What’s Wrong with the World

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August 2018 Archives

August 4, 2018

The gift of cussedness

Several stories all came up around the same time in the "choice devours itself" department. Readers to whom this concept is new may need it explained. I coined the phrase "choice devours itself" over ten years ago while writing for a different blog. It doesn't describe merely in general the fact that the party of "consent" becomes increasingly coercive. Rather, it describes situations where the person who was supposed to benefit from having the option to "choose" something the left considers good (generally in the categories of sex, abortion, or euthanasia) is actually coerced into this alleged "choice."

So forced or high-pressure abortions to which the left turns a blind eye are cases of choice devouring itself. Perhaps the most common type of example comes from coercing or pressuring people into "consenting" to euthanasia, or euthanizing people who by definition cannot give mature and informed consent (those with dementia, children, etc.). In the most extreme cases, the victim is physically coerced, as in one of the stories in this post.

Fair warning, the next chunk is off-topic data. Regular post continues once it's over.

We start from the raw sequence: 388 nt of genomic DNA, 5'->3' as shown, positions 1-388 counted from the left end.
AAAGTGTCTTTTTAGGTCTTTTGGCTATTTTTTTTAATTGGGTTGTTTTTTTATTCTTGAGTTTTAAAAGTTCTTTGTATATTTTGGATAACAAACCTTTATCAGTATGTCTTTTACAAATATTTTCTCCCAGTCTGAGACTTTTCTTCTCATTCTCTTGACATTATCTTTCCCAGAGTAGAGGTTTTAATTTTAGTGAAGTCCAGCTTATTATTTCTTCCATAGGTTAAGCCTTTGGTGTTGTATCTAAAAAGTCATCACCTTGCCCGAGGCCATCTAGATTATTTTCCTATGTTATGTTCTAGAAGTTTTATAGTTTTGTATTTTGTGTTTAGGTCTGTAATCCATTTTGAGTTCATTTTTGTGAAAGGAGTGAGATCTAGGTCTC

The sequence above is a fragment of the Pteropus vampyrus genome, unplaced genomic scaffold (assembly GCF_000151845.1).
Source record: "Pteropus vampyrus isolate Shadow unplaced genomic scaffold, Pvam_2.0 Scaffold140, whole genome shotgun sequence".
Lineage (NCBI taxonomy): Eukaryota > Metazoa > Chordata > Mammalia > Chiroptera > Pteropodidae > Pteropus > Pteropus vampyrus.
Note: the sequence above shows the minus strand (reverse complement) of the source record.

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August 5, 2018

Pope Outlaws the Death Penalty ... Or Does He?

Unless you live under a rock or do not read religious news at all, you have probably heard the news, to the effect (depending on the precision of the news source) that Pope Francis has done away with the death penalty (DP). He has issued a new version of paragraph 2267 of the Catechism of the Catholic Church (CCC) which says that the DP is “inadmissible”.

But to be more careful, or at least more precise, it is not clear that what happened is that Francis has “done away” with the DP in calling it “inadmissible”. In order to get a fair estimate of what actually happened, let’s read the actual new text that replaces the old: